Fig. 6. Rendered in bronze and inlaid with silver and copper, this early representation of the Avalokiteshvara Padmapani is from the seventh century, Swat Valley. Avalokiteshvara is the earthy emanation of the self-born eternal Buddha Amitabha, and the Bodhisattva as Padmapani was a favoured form. Here the lotus-bearer Padmapani can be identified by the small figure of the Buddha Amitabha atop his head and the lotus (padma) held in his left hand. Source: The Met Collection.

Siddhi is desired prayer. Siddhi is the achievement of well-cherished good qualities in our mind. There are two types of qualities—general and special. Seven qualities of heaven, eight common successes, an authority on four actions: pacification, prosperity, subjugation and wrathful actions are the general qualities. Seven qualities of heaven are longevity, cessation, beauty, luck, good clan, prosperity and knowledge. Eight common Siddhis are the ability to go quickly, medicinal tablet, disappearing, knowledge of the hidden treasure under the ground, mercury, sword and the ability to engage yakshas in work. The special quality is the achievement of omniscience or liberation. Thus, it is a prayer to Guru Padmasambhava who is able to bestow both the general and special siddhis and accomplishments.

Hūm is the mantra that inspires the mind. Hūm is the seed mantra. Thus, Hūm is known as the mantra that inspires and provokes the mind. It means ‘may Guru Padmasambhava bless me and may he consider me’.


Thus, this mantra means - May Guru Padmasambhava, the one who possess all those above-mentioned qualities and is able to bestow worldly and transcendental qualities upon sentient beings, give a boon to me. I pray to you. Considering me, benefit me.

Contemplating the above-mentioned practice, meditate that all the above-mentioned success is emitting in the form of rays from the visualised deity and is entering into our own body. Thus contemplated, finally, Guru Padmasambhava enters into one’s own body and one should stay attentively in Mahamudra Mahasampanna (Dzogchen).

There are two purposes to write this brief ritual. Firstly, from his mantra, it is proved that Guru Padmasambhava cannot be understood based merely on historical facts. We should be aware of Guru Padmasambhava’s mysterious biography as presented and visualised by the earlier masters of India and Tibet. Keeping all this in mind, we have to discuss the historicity of Padmasambhava, otherwise we will not be able to do justice to his personality.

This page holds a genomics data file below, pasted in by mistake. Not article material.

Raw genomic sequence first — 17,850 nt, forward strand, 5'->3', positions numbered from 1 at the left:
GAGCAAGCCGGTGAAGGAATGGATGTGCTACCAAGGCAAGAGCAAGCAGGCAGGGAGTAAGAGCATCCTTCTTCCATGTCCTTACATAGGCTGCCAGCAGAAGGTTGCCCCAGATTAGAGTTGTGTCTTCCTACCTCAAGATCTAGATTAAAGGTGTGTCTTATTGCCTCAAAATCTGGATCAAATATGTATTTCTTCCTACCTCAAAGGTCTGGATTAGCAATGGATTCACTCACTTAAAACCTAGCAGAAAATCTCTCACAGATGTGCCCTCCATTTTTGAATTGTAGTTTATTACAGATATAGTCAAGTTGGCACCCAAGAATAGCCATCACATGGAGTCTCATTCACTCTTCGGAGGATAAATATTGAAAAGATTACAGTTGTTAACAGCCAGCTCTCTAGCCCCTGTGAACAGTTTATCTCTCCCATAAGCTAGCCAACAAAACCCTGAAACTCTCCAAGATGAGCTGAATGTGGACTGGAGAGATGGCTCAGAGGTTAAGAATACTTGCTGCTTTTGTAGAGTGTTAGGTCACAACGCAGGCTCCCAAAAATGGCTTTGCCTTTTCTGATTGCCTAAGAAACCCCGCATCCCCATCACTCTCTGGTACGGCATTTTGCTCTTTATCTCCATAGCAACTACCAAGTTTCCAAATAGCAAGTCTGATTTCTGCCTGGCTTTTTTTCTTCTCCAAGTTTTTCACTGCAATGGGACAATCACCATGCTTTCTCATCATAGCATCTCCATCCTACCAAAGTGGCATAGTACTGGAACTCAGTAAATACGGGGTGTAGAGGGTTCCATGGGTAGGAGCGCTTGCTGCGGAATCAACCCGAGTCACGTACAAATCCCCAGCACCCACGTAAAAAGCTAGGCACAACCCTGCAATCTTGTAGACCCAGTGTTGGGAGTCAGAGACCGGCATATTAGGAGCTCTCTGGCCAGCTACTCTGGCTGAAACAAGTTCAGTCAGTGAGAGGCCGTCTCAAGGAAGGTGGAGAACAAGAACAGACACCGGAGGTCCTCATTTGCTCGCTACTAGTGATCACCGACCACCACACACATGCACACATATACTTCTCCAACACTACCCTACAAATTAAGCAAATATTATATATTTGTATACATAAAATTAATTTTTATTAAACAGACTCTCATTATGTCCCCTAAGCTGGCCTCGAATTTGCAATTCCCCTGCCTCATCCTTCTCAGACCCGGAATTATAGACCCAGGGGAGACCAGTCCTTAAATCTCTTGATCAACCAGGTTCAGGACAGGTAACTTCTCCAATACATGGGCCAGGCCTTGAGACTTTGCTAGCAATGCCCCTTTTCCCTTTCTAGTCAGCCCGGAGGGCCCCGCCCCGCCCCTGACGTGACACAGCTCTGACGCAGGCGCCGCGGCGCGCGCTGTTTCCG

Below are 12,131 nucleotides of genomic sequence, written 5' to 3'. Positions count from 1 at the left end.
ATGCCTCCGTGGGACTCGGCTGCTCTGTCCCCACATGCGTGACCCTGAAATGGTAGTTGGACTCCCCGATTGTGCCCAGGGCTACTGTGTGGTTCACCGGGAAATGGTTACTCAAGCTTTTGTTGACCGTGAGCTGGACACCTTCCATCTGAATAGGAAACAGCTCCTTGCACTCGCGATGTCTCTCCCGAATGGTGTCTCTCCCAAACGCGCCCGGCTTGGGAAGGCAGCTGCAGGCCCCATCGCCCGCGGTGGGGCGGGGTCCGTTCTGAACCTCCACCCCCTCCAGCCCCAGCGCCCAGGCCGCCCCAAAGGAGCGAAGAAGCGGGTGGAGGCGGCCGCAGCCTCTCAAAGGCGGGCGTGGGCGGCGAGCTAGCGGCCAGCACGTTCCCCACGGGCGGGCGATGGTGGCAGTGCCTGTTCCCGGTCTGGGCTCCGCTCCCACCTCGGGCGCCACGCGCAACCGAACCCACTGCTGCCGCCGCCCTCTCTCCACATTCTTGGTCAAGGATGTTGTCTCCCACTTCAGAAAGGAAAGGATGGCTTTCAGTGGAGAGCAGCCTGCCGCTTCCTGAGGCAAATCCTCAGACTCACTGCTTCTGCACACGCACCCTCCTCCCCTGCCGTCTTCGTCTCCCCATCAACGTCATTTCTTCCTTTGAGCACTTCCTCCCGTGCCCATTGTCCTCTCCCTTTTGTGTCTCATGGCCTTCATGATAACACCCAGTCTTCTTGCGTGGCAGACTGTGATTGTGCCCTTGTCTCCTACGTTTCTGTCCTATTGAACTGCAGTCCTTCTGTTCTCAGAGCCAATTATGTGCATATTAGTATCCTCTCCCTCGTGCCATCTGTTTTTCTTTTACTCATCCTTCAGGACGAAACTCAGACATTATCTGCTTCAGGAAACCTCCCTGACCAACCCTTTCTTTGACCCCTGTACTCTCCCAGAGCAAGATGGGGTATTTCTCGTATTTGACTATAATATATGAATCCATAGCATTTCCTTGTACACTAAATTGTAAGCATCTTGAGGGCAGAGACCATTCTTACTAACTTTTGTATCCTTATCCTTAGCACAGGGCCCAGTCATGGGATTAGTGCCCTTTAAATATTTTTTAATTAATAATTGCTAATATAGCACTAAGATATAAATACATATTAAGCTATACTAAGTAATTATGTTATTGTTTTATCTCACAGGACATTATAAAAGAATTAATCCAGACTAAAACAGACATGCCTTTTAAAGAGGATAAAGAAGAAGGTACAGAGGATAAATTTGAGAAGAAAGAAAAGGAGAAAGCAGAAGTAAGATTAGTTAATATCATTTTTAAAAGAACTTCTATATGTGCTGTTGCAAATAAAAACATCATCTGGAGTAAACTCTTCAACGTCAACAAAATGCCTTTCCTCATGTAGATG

Secondly, history is not important to general readers as they take interest in doing meditation with great devotion. Therefore, to benefit general readers, I have presented the viewpoint of the great masters of India and Tibet without considering various other points such as tales, history etc. described in many texts.

If there is no potentiality to become a Buddha in every individual, s/he will not become a Buddha. For example, one can obtain oil from a mustard seed but not from a grain of sand. Therefore, there is potentiality within everyone to become a Buddha. Its nature is of name and form which are the vital breath and mind. This is called Vajrasattva (Vajra-being) in Vajrayana. We have to understand this very well, otherwise our prayers to the desired gods/deities will not be successful. The nature of the name and the form of an individual is the vajrasattva from the time immemorial. It has neither beginning nor end. If there is beginning, its cause must be given, for which there will be the fallacy of its beginning and the fallacy of its eternality. It is natural that there is an end to which there is a beginning. Thus, it will be the fallacy of nihilism and there will be the fallacy that achieving Buddhahood is like extinguishing of a lamp. Achieving Buddhahood will be in vain in that condition. Therefore, it is said thus in Namasamgiti;


If we are a part of a god, we too must have inherited godly knowledge or there must be a portion of the paramatman in this atman, because the qualities which is in the entirety, the same qualities must be there in its portion. Thus, the fact that everyone has the potentiality to become is substantiated. Therefore, the Buddhists accept that just as there is oil in a mustard seed, butter in milk, similarly, Buddha-nature exists in every sentient being. You can meditate upon your desired deity. You can invoke your desired deity and worship, and you can accomplish the welfare of both the self and other. Even today, the Thus-gone (tathaga) Buddha is with us in the form of dharma body.